Saturday, June 6, 2009
The Island of Paradise
Island of Paradise is a story of a cryptozoological investigation built into an odd but cohesive web of history, politics, and biographical reminiscences.
Jon Downes and Nick Redfern travel to Puerto Rico to make a documentary investigating claims of livestock killed by the legendary Chupacabra. Jon's admitted ulterior motive is, however, to find a snail specimen that he had encountered in a cave on his first trip to the island several years before. Between interviews of people with bizarre stories of alleged Chupacabra mischief, Jon doggedly explores the natural world around him, and does succeed in finding his snails. He also surmises that two aquatic anomalies, which he discovered on his previous trip, are living evidence of rapid evolution due to toxins from a long-ago UFO crash -- which he is convinced is not alien in origin. It isn't until Jon returns home to England that he reaches a conclusion regarding the alleged Chupacabra. Despite the largely paranormal reputation of the Chupacabra, Jon's theory is scientifically sound.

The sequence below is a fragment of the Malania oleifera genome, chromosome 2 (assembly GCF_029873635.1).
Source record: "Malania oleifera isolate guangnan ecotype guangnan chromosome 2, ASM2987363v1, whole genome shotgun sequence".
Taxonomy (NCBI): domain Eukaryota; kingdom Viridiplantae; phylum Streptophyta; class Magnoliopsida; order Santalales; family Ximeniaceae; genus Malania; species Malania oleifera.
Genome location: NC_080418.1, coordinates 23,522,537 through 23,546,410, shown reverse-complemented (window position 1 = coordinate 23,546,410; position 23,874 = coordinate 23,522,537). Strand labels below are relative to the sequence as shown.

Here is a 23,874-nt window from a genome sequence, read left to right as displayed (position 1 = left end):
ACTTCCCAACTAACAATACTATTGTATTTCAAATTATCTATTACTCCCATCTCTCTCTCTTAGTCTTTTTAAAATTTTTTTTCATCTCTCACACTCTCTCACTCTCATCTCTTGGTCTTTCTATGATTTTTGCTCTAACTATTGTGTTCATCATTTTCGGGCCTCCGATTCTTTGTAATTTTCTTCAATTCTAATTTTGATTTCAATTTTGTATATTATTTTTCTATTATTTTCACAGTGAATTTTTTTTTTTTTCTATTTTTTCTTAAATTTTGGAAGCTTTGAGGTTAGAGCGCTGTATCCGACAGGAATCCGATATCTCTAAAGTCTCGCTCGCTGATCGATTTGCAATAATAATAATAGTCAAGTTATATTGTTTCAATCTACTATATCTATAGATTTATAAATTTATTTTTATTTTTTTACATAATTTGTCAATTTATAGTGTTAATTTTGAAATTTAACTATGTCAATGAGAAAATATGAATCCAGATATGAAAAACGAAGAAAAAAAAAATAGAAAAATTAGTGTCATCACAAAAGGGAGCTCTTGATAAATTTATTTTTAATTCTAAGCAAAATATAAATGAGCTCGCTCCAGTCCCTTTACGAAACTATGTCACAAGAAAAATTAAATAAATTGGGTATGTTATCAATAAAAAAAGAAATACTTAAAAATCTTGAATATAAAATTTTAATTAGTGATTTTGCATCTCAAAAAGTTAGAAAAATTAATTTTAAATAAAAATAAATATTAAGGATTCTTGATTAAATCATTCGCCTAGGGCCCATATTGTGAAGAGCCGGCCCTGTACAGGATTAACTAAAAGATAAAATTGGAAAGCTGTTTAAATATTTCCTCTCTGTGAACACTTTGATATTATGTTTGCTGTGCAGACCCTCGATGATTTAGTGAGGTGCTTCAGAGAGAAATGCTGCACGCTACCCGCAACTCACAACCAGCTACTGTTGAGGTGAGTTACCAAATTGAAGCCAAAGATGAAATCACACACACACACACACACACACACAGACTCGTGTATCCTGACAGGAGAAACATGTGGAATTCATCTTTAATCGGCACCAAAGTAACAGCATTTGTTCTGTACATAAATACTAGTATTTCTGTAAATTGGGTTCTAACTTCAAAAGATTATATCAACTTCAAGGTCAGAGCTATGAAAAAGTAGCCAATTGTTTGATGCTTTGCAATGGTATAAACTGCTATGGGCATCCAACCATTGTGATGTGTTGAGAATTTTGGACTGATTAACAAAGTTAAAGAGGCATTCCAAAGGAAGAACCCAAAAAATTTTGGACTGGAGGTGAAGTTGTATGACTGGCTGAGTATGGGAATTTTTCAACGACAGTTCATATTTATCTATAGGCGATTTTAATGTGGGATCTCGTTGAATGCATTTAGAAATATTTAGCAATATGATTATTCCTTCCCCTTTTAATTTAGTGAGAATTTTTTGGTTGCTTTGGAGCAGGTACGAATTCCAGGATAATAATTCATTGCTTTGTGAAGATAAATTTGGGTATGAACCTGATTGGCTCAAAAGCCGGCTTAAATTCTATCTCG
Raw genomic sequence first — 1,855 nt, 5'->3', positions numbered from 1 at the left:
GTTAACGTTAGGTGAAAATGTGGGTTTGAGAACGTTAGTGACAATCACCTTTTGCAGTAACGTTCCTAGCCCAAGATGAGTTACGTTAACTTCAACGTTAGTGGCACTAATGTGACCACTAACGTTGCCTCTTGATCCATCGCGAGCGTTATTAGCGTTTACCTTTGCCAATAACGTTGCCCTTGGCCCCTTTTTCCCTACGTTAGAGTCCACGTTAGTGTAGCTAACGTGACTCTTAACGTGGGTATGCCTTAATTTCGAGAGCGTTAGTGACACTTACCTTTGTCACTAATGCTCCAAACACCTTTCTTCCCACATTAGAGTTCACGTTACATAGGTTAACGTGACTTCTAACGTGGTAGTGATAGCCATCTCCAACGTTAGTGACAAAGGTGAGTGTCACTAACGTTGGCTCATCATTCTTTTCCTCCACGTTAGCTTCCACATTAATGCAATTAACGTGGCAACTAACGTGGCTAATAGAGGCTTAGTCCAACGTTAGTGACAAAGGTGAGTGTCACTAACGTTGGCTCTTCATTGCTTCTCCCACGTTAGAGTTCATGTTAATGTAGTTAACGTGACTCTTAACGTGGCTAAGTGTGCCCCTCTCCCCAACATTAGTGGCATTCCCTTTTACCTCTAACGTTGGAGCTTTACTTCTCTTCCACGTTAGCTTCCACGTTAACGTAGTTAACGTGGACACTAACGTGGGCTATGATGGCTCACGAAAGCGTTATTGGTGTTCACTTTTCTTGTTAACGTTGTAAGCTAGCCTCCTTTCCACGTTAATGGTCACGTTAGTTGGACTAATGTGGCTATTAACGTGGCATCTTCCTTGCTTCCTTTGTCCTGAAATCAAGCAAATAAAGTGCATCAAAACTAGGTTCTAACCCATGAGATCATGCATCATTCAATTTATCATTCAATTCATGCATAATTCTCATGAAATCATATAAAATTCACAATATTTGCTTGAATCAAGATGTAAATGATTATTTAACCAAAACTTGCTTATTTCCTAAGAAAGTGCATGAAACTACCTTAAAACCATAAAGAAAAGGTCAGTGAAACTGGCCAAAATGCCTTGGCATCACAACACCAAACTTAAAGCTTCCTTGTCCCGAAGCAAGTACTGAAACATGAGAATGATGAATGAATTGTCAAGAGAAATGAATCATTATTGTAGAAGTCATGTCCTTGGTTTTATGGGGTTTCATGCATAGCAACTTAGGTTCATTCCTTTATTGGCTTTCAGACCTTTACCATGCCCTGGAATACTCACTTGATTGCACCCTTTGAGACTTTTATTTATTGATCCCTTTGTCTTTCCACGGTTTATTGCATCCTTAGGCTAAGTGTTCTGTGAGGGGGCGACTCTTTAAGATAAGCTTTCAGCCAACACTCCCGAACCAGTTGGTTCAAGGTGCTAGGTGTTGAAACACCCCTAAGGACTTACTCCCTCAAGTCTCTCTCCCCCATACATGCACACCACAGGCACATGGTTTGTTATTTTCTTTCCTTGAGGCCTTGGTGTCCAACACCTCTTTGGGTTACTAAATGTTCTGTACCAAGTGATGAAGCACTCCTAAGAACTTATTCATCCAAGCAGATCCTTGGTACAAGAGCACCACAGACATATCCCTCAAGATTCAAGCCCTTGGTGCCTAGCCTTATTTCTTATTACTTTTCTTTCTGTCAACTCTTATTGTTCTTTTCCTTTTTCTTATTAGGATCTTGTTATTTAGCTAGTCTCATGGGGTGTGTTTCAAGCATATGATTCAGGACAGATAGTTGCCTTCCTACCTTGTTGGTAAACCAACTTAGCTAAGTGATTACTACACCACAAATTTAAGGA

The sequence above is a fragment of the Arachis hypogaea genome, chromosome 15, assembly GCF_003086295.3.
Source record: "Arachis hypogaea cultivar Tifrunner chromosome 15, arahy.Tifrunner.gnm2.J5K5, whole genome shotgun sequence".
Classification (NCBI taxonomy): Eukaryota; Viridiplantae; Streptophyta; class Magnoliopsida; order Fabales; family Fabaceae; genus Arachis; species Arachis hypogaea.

What could be a bland topic for the less scientifically minded is spiced with a lay-friendly narration of intriguing Puerto Rican natives, hearty drink, lots o' food, and poignant flashbacks to a childhood that explain the naturalist Jon is today.
The dark conspiracy theories involving the U.S. military, accompanied by Jon's controversial political persuasions, are tempered by disarming revelations which allow us glimpses into his own human imperfections. All in all, he has a startling ability to disappear into a labyrinth of narrative strands and emerge with each loose end neatly tied. All in all, a delightful read.
Readers of Nick Redfern will also enjoy post-chapter commentary by Nick himself.